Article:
The winners of the Little Box Challenge were announced on the last month at the ARPA‑E Energy Innovation Summit, where the Red Electrical Devils were presented with the one million dollar prize. The volume of the winning design was 14in3 and demonstrated a ridiculous inverter power density of 143W/in3. This is approximately 100 times smaller in volume than other leading commercially-available transformerless inverters with the same capacity.
The use of gallium nitride (GaN) semiconductor in the winning design enabled very fast switching and miniaturisation of the inverter components but also required careful design of control circuitry, due to the inherent difficulties of controlling GaN transistors. Other notable design features which allowed for a more compact structure include specially-designed ‘MLC’ capacitors, a honeycomb structure for the surrounding copper heat sink and a geometric arrangement of thermal interfaces to enable lower temperatures during operation.
The Red Electrical Devils simulated and optimised the structure of the copper heat sink to improve thermal management [Image Credit: Little Box Challenge]
The runner up and third place teams also met the minimum power density requirement of 50 W/in3 with their 21in3 and 29in3 inverter prototypes, along with other performance criteria which included a DC‑to‑AC efficiency of greater than 95%, the ability to maintain a maximum external temperature below 60 °C during operation, a restriction to air‑only cooling schemes, an input DC voltage of 450V and an output AC voltage of 240V at 60 Hz.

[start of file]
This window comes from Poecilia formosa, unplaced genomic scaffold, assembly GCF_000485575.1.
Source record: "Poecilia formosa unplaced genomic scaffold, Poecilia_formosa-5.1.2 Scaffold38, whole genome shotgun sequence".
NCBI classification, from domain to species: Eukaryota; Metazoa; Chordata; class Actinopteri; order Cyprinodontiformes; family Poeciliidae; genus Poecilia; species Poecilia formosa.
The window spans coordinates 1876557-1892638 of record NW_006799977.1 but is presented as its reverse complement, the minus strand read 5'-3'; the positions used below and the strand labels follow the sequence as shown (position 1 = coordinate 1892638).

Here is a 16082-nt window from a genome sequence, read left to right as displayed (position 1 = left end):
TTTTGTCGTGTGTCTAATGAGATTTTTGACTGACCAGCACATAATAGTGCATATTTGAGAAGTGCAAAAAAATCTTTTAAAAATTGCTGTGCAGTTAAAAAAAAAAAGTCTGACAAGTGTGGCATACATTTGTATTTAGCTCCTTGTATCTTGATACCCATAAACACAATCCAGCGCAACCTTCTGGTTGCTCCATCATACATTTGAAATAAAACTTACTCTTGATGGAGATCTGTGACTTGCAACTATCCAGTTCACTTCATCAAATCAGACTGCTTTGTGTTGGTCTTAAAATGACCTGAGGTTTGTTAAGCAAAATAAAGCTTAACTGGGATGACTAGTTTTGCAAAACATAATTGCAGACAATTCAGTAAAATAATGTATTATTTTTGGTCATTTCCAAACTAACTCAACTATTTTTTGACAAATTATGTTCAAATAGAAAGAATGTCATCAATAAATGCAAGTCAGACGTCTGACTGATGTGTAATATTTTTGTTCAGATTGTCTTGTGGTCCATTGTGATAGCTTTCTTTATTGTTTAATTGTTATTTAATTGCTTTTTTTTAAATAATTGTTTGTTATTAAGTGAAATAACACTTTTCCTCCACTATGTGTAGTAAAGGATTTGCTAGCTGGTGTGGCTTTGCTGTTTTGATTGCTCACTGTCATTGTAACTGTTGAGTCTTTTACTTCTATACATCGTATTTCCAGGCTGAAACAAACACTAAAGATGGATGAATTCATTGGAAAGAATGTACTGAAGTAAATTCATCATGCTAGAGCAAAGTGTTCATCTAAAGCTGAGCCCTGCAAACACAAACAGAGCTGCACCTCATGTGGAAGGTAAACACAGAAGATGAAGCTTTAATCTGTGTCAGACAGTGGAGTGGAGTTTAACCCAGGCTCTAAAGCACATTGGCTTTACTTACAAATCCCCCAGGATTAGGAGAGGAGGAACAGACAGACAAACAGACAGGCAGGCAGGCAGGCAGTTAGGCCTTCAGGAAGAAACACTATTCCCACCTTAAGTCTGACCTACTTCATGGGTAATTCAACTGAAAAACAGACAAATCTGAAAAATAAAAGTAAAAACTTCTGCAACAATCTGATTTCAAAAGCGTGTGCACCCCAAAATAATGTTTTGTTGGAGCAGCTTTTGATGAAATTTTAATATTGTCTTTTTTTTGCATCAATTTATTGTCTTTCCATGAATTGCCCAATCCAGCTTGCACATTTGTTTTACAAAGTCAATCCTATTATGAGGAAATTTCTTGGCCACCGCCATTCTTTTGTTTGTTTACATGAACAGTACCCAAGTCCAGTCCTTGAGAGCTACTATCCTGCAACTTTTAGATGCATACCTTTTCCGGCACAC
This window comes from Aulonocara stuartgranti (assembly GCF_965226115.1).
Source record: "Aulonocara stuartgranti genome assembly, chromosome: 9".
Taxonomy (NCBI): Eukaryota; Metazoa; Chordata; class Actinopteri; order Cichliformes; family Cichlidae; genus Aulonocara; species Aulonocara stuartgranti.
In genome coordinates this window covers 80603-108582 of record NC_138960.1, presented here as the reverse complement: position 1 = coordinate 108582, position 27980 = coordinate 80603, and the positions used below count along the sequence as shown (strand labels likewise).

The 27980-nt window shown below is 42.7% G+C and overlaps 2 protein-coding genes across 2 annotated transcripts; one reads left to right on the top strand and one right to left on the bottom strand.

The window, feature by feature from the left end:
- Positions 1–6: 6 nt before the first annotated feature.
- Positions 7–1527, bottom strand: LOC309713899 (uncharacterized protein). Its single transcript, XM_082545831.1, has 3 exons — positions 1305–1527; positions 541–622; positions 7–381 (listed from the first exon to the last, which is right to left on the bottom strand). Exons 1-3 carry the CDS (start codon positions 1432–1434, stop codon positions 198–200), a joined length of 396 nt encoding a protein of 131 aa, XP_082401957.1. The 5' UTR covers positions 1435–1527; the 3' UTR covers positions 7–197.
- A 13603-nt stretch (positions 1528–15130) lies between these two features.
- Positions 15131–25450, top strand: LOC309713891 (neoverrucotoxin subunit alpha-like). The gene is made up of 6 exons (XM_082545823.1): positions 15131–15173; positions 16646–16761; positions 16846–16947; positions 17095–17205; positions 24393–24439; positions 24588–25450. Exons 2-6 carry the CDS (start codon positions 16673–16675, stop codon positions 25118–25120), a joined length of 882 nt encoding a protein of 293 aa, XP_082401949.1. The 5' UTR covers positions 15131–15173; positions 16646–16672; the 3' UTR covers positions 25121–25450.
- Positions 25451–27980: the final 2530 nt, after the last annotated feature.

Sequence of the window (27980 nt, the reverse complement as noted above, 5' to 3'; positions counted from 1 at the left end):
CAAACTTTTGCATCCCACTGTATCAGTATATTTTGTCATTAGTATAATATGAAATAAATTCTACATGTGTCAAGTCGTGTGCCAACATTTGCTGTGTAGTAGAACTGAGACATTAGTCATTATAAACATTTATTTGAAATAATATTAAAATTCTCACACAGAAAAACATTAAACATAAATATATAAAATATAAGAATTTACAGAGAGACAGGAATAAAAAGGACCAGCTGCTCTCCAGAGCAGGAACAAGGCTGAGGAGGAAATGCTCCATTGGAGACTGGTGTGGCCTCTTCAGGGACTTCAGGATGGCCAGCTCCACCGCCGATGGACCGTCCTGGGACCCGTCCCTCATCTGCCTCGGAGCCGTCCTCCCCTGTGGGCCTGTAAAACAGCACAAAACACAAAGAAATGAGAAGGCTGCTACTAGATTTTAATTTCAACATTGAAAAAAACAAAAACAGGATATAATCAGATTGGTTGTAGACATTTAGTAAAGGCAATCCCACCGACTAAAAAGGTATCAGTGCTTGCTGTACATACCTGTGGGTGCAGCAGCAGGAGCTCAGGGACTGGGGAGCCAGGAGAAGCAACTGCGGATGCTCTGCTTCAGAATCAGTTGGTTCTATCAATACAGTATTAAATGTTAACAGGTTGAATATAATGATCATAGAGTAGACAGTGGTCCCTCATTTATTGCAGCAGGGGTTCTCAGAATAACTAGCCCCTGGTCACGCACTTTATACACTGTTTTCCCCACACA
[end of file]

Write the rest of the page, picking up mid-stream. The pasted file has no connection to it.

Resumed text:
The success of the Little Box Challenge contestants greatly exceeded the expectations of the competition organisers. Ross Koningstein, Engineering Director Emeritus at Google Research, stated: “Impressively, the winning team exceeded the power density goal for the competition by a factor of three… When we initially brainstormed technical targets for the Little Box Challenge, some of us at Google didn’t think such audacious goals could be achieved. Three teams from around the world proved decisively that it could be done.”
As stated in an earlier post, smaller inverters like these winning units can significantly reduce pricing by minimising materials, transportation and installation costs. Miniature string inverters can enable the deployment of solar energy and battery storage in scenarios previously thought of as off‑limits due to weight and space restrictions. For example, miniature kW‑scale inverters may also add another level of functionality to electric vehicles (EVs) by providing transportable off‑grid power or back‑up power in emergencies.
Top & Bottom Image Credit: CE+T Power
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